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Ah, the garden at Federal Hill!

It looks nothing like the above photo illustration!

The caption states: "The garden in rear of Old Kentucky Home near Bardstown, "In Old Kentucky" -- where Stephen Collins Foster wrote "My Old Kentucky Home."

On the message part of the card, lies some absolutely hysterical fiction:

"While visiting here in August 1852, Stephen Collins Foster, author of many popular negro melodies, wrote "My Old Kentucky Home." Located 38 miles south of Louisville and 3/4 of a mile east of Bardstown, this house, now a state shrine, is a replica of Independence Hall where the Declaration of Independence was signed. Mingling with the slaves inspired Foster to write his songs and visiting the grave of his cousin caused him to write "Massa's in De Cold, Cold Ground."

At right, you'll find an image of Independence Hall. See any similarity (other than both were built from brick)??


Obviously, the fellow writing the copy for the postcard either decided to pass along some other Rowan/Foster folklore, or linked the two buildings' appearance.

To the copywriter's credit, Independence Hall originally did not have the tower you see from the view at right, and perhaps Federall Hill may have resembled the Philadelphia landmark -- as would any period two-story home.

According to the National Park Service's Web site, Independence Hall really wasn't really recognized as anything special until the country was nearing its 50th birthday in 1826.

Would John Rowan have built a monument to Independence Hall? Unlikely.

But back to Federal Hill and its garden!

Today, the garden paths aren't fieldstone, but are tightly woven brick pavers. Formal flower beds were established and annuals planted -- lots of nice herbs and other greenery. The garden also had some open green grassy areas and fruit trees, surrounded by a large hedge that was quite pretty -- and required a lot of trimming.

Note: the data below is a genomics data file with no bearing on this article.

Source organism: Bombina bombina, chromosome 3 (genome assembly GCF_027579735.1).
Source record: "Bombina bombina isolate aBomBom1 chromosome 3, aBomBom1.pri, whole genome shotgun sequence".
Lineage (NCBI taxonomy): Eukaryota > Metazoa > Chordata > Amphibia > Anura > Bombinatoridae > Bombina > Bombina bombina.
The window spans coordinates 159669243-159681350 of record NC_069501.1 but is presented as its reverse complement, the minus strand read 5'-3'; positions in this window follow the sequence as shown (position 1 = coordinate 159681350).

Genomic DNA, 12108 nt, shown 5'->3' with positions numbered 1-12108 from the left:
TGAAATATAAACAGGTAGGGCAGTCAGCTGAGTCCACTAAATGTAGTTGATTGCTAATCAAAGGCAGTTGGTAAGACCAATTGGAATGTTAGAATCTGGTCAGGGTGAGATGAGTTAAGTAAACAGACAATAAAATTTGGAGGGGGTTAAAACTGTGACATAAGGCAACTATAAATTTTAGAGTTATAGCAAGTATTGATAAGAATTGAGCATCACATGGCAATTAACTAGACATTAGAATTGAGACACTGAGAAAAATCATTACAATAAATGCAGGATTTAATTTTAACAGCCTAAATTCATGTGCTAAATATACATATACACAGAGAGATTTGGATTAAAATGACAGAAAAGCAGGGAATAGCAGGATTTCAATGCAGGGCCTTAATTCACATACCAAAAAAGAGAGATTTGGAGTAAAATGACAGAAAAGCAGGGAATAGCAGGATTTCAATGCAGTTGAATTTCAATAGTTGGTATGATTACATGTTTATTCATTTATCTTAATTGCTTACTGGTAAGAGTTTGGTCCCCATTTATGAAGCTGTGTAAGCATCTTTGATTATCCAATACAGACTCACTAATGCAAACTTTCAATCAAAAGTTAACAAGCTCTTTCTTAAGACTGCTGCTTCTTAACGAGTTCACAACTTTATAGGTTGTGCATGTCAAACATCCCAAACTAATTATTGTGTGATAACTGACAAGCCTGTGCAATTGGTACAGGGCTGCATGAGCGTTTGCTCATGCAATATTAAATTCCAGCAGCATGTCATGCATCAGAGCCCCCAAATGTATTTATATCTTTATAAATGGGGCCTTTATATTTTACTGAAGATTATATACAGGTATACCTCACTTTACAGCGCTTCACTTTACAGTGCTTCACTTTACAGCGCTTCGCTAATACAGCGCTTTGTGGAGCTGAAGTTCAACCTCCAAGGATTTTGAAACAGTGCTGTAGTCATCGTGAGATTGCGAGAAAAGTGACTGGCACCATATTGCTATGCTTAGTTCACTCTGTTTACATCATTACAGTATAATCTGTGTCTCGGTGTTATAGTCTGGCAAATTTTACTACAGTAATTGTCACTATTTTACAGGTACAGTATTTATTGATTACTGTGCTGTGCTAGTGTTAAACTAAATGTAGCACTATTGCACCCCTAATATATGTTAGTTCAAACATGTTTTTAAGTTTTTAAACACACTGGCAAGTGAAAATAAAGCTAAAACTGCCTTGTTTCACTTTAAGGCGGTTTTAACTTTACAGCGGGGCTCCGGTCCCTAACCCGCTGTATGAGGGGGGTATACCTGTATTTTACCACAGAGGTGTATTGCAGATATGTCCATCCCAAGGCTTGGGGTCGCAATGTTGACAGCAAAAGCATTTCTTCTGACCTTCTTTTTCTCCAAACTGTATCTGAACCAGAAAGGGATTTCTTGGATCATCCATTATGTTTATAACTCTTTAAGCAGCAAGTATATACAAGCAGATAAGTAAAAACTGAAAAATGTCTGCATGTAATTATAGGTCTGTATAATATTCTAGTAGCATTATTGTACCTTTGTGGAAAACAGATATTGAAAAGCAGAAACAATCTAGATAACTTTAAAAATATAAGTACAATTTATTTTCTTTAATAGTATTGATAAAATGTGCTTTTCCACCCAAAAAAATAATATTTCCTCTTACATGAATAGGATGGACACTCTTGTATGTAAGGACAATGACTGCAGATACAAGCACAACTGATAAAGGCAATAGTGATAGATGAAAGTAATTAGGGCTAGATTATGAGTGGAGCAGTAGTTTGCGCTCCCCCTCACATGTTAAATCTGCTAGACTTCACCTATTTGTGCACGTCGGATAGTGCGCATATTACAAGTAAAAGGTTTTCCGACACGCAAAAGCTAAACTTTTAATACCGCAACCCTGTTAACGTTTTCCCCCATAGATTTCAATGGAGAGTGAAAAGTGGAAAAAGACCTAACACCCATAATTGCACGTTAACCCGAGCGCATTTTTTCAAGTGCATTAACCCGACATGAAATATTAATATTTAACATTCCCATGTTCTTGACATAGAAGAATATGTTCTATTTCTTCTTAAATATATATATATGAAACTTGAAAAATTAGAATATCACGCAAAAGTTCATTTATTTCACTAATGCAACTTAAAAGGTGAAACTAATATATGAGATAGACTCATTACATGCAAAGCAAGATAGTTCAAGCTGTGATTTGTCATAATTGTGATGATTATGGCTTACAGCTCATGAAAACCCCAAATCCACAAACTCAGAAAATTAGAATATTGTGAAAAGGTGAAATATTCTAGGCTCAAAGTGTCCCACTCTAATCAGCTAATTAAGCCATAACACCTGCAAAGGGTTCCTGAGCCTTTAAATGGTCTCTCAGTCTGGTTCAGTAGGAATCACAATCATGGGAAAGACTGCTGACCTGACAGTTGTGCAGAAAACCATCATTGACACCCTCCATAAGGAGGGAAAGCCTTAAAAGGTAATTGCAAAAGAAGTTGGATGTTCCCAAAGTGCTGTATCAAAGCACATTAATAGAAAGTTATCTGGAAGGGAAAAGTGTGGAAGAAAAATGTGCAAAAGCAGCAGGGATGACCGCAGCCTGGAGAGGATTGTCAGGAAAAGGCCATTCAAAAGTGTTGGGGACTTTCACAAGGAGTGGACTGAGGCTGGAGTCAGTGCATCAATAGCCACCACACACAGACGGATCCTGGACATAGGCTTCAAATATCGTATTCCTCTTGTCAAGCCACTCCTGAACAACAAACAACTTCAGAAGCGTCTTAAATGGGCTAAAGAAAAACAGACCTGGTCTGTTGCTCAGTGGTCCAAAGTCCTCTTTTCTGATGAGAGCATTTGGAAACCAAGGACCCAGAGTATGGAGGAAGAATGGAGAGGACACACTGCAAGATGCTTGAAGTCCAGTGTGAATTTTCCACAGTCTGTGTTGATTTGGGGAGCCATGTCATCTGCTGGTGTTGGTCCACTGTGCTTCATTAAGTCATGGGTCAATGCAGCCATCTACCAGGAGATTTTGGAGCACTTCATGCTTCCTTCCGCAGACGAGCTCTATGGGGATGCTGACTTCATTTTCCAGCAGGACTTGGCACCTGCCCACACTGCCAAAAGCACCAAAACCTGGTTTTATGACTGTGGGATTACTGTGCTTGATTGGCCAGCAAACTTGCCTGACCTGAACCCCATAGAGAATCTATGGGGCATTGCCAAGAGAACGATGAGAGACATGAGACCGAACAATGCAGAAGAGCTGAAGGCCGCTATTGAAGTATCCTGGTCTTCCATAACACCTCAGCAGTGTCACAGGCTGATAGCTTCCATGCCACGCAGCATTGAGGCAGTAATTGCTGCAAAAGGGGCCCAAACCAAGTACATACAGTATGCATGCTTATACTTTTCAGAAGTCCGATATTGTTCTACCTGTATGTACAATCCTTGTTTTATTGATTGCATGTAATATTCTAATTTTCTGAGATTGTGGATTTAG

Not shown in the Federal Hill photo at top is the carriage house and bathrooms added in the 1950s. The side of the carriage house has a rose arbor that faces toward you in this view, and it holds the most fragrant and beautiful roses ... until the Japanese beetles hit them.

One garden walk goes straight down the middle of the garden, as shown above. Another crosses it in the middle of the garden at a right angle. A walk also borders the edge of the garden. It's beautiful!

Also of note, an orchard of sorts was added to the western side of the garden (on the left side, looking at the photo above), which included a wide variety of fruit trees and walkways filled with mulch.

During the years I was at the Park, prior to the Kentucky Derby, begonias were planted down the main walk of the garden. They took a lot of watering during the summer, as they were hit by nearly constant sun. And during drought conditions, it seemed not even constant watering could keep them from wilting.

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